The West German government yesterday announced a three-year, $13 billion economic stimulus program, a step "warmly welcomed" by Treasury Secretary James A. Baker III as a contribution to the international effort "to reduce global {trade} imbalances."

But sources indicated that despite his praise, Baker is still pressing the West Germans for further expansionary efforts, especially an accelerated tax reduction program that would boost domestic demand in West Germany, thus enhancing the country's ability to import more goods. He would like the West Germans to advance, at least to the beginning of 1989, a tax cut scheduled for 1990. Earlier, Baker had urged that the date be advanced to 1988, but that possibility now seems remote.

It also can safely be assumed that Baker is hoping that the West German central bank will go through with a reduction in its 3 percent discount rate today.

Uncertainty about the discount rate cut was evident in the quiet trading in currency markets yesterday. In late New York trading, the dollar was quoted at 1.6473 marks, down from 1.6570 Tuesday. The dollar dropped to 132.57 yen from 133.40.

West Germany's industrial partners -- the United States, Japan, France, Britain, Italy and Canada -- will press Bonn for additional fiscal measures if they meet in another Group of Seven session. Without accelerated economic growth in West Germany, they contend, European economic activity will tend to stagnate in 1988.

Meanwhile, sources here, in Bonn and in Tokyo agreed yesterday that no date has been set -- even privately -- for a G-7 meeting. Bank of Japan Gov. Satoshi Sumita told a press conference that a new G-7 meeting would be meaningless unless it is certain to produce a result "convincing" to currency markets.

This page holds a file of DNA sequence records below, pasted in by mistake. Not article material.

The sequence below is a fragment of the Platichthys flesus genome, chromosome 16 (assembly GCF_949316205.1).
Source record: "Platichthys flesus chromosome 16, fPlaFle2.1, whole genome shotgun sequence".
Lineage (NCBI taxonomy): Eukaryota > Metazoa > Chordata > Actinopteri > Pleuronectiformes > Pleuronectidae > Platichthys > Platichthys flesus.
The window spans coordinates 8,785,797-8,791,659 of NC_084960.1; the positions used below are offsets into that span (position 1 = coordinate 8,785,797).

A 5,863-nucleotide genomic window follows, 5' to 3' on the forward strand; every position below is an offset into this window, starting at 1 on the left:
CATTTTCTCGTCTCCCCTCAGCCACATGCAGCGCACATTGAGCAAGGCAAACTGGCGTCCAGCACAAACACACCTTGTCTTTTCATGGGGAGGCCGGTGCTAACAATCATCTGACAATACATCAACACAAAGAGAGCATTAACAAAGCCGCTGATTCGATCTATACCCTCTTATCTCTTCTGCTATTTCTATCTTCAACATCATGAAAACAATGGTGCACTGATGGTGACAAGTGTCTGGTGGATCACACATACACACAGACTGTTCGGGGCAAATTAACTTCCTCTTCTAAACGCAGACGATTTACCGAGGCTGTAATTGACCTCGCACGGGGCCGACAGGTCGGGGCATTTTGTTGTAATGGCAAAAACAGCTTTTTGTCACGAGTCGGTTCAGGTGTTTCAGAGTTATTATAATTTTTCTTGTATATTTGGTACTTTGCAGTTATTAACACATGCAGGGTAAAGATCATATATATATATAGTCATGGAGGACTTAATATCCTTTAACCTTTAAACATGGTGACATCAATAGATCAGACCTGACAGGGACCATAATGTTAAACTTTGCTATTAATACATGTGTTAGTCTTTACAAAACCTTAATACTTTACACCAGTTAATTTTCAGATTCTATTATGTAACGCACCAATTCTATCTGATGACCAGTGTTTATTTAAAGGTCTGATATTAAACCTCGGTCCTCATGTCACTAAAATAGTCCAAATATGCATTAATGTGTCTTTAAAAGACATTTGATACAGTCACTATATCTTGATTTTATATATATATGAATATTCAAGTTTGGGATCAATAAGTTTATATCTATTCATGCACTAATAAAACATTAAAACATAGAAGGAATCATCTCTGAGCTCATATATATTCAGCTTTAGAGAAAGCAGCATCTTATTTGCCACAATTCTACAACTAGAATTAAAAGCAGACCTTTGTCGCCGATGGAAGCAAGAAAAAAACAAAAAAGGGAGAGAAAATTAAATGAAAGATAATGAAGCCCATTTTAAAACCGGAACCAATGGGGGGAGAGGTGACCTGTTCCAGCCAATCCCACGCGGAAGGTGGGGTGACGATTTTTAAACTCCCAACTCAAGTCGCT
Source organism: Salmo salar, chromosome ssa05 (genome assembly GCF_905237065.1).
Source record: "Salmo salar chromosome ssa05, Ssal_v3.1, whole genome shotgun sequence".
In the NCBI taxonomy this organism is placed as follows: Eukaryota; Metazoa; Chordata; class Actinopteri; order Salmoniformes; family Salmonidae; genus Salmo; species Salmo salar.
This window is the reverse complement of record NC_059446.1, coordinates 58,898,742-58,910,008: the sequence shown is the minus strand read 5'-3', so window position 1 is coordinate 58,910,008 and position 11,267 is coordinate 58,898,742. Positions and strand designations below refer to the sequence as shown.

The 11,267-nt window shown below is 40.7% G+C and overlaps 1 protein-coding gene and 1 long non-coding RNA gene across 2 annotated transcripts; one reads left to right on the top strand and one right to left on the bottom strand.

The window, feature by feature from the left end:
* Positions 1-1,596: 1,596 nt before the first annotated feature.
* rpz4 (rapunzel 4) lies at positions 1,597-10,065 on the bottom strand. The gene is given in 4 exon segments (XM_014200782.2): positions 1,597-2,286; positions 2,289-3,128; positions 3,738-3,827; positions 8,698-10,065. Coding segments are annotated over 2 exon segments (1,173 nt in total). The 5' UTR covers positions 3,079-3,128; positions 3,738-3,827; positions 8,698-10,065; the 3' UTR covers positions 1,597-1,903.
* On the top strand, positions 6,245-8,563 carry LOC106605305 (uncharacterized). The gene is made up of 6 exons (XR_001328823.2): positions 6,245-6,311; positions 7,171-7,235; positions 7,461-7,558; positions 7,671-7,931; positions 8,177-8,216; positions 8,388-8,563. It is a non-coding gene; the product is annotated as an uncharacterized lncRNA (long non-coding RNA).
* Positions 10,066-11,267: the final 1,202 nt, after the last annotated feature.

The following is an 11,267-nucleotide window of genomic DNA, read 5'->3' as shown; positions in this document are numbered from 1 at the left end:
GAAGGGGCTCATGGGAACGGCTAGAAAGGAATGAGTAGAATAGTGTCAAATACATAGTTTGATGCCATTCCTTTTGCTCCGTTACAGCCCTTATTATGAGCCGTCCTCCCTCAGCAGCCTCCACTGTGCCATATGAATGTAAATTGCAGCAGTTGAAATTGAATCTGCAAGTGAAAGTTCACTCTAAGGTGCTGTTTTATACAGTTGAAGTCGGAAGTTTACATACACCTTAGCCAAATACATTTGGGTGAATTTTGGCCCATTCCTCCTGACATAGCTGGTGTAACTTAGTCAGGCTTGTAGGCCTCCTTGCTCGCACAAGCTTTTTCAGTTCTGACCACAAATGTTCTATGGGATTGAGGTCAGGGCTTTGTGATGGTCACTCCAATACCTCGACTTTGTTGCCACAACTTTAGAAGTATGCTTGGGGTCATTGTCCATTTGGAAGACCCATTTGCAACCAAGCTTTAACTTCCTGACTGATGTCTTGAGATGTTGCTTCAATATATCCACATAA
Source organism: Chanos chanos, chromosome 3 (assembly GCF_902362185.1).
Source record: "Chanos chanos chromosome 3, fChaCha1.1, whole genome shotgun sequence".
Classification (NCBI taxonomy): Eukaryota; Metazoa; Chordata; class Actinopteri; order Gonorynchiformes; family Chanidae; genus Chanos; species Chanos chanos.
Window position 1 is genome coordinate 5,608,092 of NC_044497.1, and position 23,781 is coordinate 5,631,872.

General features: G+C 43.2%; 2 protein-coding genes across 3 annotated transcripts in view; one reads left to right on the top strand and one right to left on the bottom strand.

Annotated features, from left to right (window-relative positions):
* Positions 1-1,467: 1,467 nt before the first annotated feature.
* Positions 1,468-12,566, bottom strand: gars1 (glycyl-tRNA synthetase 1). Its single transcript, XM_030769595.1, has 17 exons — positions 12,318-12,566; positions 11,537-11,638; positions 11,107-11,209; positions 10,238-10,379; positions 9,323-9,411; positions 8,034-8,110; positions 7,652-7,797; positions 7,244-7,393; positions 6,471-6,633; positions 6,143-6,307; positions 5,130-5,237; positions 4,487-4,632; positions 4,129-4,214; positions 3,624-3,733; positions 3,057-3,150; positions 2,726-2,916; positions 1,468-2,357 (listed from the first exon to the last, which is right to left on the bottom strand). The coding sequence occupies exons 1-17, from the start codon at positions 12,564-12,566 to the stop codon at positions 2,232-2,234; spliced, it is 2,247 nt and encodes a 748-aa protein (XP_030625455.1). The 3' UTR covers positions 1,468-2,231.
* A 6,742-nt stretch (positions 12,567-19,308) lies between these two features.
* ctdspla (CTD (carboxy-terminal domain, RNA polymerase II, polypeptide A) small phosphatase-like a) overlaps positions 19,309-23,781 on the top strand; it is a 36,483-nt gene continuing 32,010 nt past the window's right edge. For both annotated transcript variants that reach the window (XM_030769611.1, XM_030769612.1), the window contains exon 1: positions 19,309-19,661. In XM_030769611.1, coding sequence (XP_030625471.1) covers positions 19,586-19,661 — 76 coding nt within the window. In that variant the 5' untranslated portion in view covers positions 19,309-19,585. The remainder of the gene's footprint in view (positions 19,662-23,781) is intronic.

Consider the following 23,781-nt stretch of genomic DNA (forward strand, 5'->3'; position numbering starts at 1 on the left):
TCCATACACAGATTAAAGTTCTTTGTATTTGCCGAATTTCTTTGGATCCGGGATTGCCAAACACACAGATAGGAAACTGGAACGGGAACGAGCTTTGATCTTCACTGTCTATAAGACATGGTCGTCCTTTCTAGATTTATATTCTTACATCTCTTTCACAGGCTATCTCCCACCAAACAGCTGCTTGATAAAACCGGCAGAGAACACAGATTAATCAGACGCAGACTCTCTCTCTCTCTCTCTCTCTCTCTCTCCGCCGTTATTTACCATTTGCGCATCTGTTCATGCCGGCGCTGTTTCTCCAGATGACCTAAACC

West German Finance Minister Gerhard Stoltenberg said in Bonn that many "basic questions" need to be answered before a G-7 meeting can take place, a reference to uncertainties about legislative implementation of the U.S. deficit-reduction package.

But a senior West German official said that the new package announced yesterday, coupled with an earlier tax relief package for 1986-1990 that he estimated at about $23 billion, gives the Bonn government a solid platform at a G-7 meeting.

Baker, who has been critical for much of the past year of what he regards as West German slowness to see the need of stimulating its economy, seemed to be going as far as he could yesterday to praise what others have described as a modest effort.

The Treasury statement said: "Treasury Secretary Baker today warmly welcomed the measures announced by the Federal Republic of Germany to support additional growth in the German economy." He said the measures include "a commitment not to offset revenue losses in the 1988 budget, and steps to deregulate the Germany economy. If fully implemented, these measures should boost domestic demand in Germany, and contribute to the coordinated international effort to reduce global imbalances."

As was anticipated, the West German program contemplates a a $13 billion expansion of investment for municipalities and businesses during a three-year period.

Baker's reference to deregulation apparently was a comment on a joint statement from the Economics and Finance ministries to the effect that the government will continue to pursue its previously announced privitization policies.